One criticism I have is this. We need to stop bashing the Christian faith. There were a lot of open negative comments about Christianity that were said around the fire. I know many of us are still reeling with the wounds we received from that religion. But do we want to have this negativity as part of our sacred community rituals? Let’s all try to keep the comments focused on our own works, our own faiths, and our own community. There are scary screwed up people in every religion. I still encounter Pagans who are focused on ritual magick and summoning demons to do their bidding. We hope they aren’t the face of Paganism. And I meet Christians who just shudder at the fundamentalists and the bigots in their own religious community. These Christians are people of deep religious experience. They are Christian because they experienced the spirit of Christ. So let’s not go down that road anymore. Let’s work on building our own traditions and let their beauty and deep communion with the divine in Nature echo out to the world.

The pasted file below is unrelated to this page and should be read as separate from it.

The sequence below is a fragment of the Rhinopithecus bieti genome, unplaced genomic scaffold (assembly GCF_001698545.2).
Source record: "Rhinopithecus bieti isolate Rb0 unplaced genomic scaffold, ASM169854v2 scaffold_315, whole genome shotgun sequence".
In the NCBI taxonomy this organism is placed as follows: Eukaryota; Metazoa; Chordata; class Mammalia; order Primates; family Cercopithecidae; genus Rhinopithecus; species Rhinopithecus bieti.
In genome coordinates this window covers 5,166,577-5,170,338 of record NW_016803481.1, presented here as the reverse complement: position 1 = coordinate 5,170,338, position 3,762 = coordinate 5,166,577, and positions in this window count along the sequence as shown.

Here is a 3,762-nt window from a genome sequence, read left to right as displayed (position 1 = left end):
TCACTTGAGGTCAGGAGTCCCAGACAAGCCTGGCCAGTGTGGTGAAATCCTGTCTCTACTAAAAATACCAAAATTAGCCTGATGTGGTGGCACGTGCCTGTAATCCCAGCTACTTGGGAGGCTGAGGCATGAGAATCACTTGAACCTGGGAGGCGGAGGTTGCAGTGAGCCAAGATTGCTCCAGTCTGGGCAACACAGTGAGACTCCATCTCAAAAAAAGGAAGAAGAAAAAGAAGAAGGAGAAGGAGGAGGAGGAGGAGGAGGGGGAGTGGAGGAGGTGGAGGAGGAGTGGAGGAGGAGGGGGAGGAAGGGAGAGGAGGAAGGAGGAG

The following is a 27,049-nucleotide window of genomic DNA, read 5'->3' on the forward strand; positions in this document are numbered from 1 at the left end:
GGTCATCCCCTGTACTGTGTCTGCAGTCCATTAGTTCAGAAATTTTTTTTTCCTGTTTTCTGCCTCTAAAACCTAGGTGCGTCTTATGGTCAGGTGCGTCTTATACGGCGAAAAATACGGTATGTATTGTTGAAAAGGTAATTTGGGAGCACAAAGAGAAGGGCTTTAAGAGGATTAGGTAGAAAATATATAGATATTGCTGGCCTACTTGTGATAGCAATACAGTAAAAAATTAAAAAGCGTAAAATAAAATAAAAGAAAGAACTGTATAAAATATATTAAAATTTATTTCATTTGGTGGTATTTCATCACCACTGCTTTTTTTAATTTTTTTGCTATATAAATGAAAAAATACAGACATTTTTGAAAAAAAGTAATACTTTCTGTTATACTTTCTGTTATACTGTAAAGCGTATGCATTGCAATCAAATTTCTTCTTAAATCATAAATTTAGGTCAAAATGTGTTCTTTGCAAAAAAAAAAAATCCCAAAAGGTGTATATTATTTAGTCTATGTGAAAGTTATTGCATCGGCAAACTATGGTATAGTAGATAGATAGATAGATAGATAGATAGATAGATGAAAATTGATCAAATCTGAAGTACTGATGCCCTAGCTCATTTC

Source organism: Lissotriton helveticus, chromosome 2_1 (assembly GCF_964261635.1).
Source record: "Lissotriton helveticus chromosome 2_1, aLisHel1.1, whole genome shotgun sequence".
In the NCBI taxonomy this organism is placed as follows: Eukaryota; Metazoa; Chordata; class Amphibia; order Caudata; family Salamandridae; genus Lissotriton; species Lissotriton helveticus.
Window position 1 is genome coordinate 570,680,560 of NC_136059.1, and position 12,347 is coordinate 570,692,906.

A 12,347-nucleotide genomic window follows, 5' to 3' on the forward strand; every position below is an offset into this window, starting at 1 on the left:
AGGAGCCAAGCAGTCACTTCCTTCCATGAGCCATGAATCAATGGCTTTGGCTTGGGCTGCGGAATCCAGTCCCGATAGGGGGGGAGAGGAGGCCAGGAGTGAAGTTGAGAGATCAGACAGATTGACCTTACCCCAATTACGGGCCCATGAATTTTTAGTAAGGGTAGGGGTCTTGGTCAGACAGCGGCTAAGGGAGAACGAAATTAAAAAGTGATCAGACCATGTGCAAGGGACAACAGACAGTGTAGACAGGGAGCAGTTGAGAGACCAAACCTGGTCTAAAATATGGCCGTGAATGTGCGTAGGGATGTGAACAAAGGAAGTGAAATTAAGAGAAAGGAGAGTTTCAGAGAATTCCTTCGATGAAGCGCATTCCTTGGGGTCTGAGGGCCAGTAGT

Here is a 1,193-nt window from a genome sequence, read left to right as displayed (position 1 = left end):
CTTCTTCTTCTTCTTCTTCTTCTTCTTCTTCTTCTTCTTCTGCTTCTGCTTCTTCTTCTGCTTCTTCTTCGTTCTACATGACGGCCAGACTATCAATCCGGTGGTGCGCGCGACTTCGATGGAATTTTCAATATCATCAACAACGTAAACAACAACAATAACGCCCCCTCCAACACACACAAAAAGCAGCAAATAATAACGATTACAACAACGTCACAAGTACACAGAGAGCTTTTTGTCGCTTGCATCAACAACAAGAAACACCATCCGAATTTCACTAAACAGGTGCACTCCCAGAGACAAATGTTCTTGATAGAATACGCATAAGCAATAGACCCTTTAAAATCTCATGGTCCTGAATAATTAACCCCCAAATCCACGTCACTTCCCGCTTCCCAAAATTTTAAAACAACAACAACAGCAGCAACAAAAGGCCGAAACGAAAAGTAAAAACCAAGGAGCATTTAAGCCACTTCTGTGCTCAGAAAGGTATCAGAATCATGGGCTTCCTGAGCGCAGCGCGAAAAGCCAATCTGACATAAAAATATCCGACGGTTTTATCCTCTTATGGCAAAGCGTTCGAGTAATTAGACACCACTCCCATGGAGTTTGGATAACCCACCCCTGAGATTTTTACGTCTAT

To dive into that image, I have been carrying this vision around for a while. I have talked about it with many of you but I want to bring it forward to get the community talking about. My vision is one of building a strong Maine Pagan tradition to carry us through our lives and to pass onto the next generation. We have had to create everything from scratch – sometimes with beautiful inspired results, sometime with a complete flop. I hope we can leave a foundation of community rituals and strong priesthood-level training opportunities for the next generation, something more tangible than what we all started with. And to that end, we have already made great strides.